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Valley of Sunset for No. 1 Nebraska

College football: Tennessee is Gator meat again, as Wuerffel passes Florida to a 35-0 lead en route to a 35-29 win and probable No. 1 ranking.

September 22, 1996|CHRIS DUFRESNE | TIMES STAFF WRITER

KNOXVILLE, Tenn. — If only Tennessee had a little more time to prepare.

Obviously, 369 days since the Volunteers' last loss to Florida weren't enough.

Nor was (former?) Heisman Trophy candidate Peyton Manning, nor vengeance, nor pride, nor an NCAA-record crowd of 107,608 at Neyland Stadium.

Maybe the Volunteers needed Archie Manning.

Alligator meat was selling for $10.99 a pound in town this week and being served grilled, fried, blackened and on a stick.

But in the end--no, make that the beginning--it was No. 4 Florida that came with the skewer Saturday, shell-shocking No. 2 Tennessee with a 35-29 victory that was close only because the Gators allowed it to be.

Or maybe it was a shock only to the football pundits who hocked Tennessee like tomato slicers based on the Volunteers' 11 consecutive wins since their 25-point loss to Florida on Sept. 16, 1995.

The Gators never seemed to be unnerved by the Volunteers. Florida has defeated Tennessee in nine of the last 11 games and in four in a row under Coach Steve Spurrier.

Before Tennessee officials could finish the head count on the school's record-setting attendance day, Florida had built a 35-0 lead with 10:06 left in the half after Anthone Lott returned Jay Graham's fumble 27 yards for a touchdown.

Florida then decided to sit on the lead, loosen up the defense and run ticks off the clock.

You know how Spurrier feels about running up the score on the unfortunate.

"It's hard when you get ahead 35-0," he said afterward. "But I like the ahead better than the behind."

Tennessee outscored Florida, 23-0, in the second half, and had one last gasp after Manning hit Andy McCullough on a 14-yard touchdown pass with 10 seconds left to cut the lead to six.

But the Volunteers' on-side kick attempt bounded out of bounds, and that was that.

"We finally got things rolling, but it was too late," Manning said. "I don't think anyone ever quit."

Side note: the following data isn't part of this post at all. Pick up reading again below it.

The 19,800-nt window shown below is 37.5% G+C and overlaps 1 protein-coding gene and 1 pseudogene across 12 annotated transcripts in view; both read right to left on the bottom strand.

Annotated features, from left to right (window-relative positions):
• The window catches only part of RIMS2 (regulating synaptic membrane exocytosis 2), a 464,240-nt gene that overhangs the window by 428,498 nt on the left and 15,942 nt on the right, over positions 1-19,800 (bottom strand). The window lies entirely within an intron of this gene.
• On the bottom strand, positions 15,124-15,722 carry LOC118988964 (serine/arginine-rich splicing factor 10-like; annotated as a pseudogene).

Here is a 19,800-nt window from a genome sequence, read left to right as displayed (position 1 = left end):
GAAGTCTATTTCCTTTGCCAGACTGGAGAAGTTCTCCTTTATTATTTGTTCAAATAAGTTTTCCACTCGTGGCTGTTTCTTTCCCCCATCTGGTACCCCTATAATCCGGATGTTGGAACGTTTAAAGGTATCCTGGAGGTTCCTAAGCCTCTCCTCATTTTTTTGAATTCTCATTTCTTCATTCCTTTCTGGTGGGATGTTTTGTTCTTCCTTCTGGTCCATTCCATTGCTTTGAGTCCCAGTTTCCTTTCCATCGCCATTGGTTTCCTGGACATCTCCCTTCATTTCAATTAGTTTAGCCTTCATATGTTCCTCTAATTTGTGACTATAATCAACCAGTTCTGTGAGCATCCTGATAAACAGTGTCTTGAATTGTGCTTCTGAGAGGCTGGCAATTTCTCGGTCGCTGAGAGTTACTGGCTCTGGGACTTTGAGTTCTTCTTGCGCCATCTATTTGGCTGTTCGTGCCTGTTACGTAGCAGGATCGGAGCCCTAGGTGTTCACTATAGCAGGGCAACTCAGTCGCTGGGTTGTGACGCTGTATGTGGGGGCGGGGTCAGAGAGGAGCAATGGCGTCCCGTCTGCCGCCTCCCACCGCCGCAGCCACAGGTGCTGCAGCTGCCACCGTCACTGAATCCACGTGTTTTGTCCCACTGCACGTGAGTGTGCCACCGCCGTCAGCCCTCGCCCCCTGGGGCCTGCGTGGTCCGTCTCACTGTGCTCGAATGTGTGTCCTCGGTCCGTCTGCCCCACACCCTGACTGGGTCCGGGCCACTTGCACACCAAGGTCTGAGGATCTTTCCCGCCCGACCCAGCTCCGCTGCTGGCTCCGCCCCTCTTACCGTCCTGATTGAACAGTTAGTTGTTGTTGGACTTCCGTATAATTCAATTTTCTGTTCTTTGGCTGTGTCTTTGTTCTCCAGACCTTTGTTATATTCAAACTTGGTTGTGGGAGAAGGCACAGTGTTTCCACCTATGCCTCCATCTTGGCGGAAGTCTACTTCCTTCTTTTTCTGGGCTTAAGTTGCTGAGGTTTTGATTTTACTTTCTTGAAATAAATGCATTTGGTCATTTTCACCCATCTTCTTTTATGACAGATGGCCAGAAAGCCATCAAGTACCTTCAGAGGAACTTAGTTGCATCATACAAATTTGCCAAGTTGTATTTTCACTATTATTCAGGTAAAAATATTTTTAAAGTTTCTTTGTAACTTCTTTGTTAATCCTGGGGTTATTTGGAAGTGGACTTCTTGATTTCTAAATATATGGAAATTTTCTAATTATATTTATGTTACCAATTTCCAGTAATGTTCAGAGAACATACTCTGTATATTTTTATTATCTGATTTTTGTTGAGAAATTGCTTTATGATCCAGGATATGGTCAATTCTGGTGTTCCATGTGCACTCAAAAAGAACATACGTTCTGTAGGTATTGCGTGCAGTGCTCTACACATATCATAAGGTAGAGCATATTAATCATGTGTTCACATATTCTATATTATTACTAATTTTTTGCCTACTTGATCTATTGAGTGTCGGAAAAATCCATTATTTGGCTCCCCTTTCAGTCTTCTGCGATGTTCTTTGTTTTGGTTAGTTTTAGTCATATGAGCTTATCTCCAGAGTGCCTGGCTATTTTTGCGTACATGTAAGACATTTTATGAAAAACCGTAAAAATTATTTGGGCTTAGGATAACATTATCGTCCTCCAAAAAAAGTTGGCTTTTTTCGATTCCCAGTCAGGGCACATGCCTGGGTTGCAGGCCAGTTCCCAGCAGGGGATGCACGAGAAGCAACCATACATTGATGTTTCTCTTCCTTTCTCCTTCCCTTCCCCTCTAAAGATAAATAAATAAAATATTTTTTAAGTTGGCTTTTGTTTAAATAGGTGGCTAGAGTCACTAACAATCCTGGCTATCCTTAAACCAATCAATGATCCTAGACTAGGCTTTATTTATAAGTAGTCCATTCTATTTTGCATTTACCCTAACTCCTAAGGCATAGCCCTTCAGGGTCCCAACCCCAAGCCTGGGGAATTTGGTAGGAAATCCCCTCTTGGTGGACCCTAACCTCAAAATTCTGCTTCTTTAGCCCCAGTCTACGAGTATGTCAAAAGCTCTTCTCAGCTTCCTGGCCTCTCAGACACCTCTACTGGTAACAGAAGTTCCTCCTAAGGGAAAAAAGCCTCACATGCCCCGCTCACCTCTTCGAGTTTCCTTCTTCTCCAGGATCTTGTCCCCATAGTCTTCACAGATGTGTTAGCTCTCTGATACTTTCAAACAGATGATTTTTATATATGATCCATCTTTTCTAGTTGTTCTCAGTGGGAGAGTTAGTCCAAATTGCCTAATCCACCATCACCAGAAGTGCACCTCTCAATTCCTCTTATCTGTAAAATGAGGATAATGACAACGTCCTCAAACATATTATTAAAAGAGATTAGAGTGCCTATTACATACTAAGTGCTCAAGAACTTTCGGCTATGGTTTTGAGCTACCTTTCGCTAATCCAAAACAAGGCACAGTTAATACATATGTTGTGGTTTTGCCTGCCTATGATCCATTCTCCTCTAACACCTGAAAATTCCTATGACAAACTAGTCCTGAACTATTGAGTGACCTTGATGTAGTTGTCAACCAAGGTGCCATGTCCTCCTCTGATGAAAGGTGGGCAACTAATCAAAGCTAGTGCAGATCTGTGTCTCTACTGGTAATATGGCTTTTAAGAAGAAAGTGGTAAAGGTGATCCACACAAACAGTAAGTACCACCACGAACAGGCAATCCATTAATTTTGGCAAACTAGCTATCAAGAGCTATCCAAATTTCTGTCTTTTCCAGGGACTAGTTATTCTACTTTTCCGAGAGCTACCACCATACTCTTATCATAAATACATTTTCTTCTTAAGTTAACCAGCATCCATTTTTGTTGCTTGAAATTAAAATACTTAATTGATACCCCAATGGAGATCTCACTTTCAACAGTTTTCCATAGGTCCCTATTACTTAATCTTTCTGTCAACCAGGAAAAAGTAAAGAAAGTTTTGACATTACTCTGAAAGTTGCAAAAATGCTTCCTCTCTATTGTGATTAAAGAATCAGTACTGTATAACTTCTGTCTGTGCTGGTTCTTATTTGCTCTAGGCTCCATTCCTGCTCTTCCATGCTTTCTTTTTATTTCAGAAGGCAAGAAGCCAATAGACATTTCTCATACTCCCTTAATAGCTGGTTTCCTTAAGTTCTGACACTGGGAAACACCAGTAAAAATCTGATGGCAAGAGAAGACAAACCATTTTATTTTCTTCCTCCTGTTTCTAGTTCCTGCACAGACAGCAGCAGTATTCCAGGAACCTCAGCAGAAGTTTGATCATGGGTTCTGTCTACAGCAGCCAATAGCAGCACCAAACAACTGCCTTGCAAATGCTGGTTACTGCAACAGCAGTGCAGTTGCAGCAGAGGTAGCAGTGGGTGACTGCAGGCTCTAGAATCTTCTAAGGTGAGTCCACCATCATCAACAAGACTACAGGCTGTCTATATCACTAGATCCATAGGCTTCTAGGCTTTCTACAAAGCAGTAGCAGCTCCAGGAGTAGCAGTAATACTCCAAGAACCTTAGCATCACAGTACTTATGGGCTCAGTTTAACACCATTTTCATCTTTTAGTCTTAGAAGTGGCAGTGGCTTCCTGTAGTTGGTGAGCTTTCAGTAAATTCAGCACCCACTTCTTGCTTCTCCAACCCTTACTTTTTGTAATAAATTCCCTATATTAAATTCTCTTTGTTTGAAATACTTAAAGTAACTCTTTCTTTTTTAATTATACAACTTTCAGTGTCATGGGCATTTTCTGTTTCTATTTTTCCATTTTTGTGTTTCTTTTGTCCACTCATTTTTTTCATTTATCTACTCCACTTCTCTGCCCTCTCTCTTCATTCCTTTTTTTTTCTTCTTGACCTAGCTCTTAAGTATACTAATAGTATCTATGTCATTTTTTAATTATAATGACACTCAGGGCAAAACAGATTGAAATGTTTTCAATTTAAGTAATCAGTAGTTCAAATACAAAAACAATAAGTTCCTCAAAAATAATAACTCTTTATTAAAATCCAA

Are statistics deceiving?

Manning finished with incredible numbers, completing 37 of 65 for a school-record 492 yards and four touchdowns.

Florida quarterback Danny Wuerffel was a modest 11 of 22 for 155 yards and four touchdowns.

So who played the superior game?

In the deciding first half, Manning, the all-world NFL prospect, completed 12 of 26 passes for 215 yards and four interceptions.

Wuerffel, the weak-armed "product of the system," completed seven of 13 passes for 117 yards and four touchdowns.

The game was supposed to have national championship and Heisman Trophy implications. These were the implications:

Florida (3-0) is in the title chase and Tennessee (2-1) is out for now, maybe for good. Wuerffel outplayed Manning when it counted and should emerge the leader in the Heisman derby.

It was Wuerffel, not Manning, who wrested control of the game, giving Florida a 7-0 lead on its opening drive when, on fourth and 11 from the Tennessee 35, he hit a streaking Reidel Anthony on a 35-yard scoring strike.

A gutsy call by Spurrier.

"I wasn't going to call a post on fourth and 10," Wuerffel said, laughing.

On Manning's first series, he floated a third-down pass that deflected off Joey Kent's fingertips to Florida safety Teako Brown, who returned the intercepted pass 24 yards to the Tennessee 10.

On first down, Wuerffel hit Terry Jackson with a scoring pass to make it 14-0.

Wuerffel then capped a 60-yard scoring drive in the second quarter when he changed a play at the line and threw a five-yard scoring strike to Ike Hilliard.

Meanwhile, Manning was being hurried and harassed by Florida's defense, improved dramatically under new coordinator Bob Stoops.

Down by 21, and desperate to make up ground, Manning started to press. From his own 39, another deflected pass was picked off by linebacker James Bates at the Tennessee 29.

Two plays later, Wuerffel tossed his fourth scoring pass of the half, a 15-yard fade to Jacquez Green in the right corner with 11:03 left.

It was on the Volunteers' next series that Lott plucked Graham's fumble out of the the air and raced in with the Gators' fifth touchdown.

Since trailing Tennessee, 30-14, late in the second quarter of last year's 62-37 win at Gainesville, Florida had outscored Tennessee, 83-7.

The Florida defense eventually allowed 501 total yards, but 283 of those came after intermission.

More important, the Volunteers were held to three net yards rushing in the first half, and nine for the game.

The Gator defense was good when it mattered. Trailing, 35-6, late in the half, Manning was twice intercepted on fourth down deep in Florida territory.

"Those were huge," Stoops said of the interceptions. "It changed the complexion of the second half."

The Gators decided at halftime to try to run out the clock.

"There's no sense taking chances," Stoops said. "You want to win. Stats don't win. I'm not going to look at the stats. I came to Tennessee to win."

Spurrier pulled the plug on his "Fun 'N' Gun," running the ball 27 times in the second half while attempting only nine passes.

"It was sort of that bend-but-don't-break type thing," Spurrier said.

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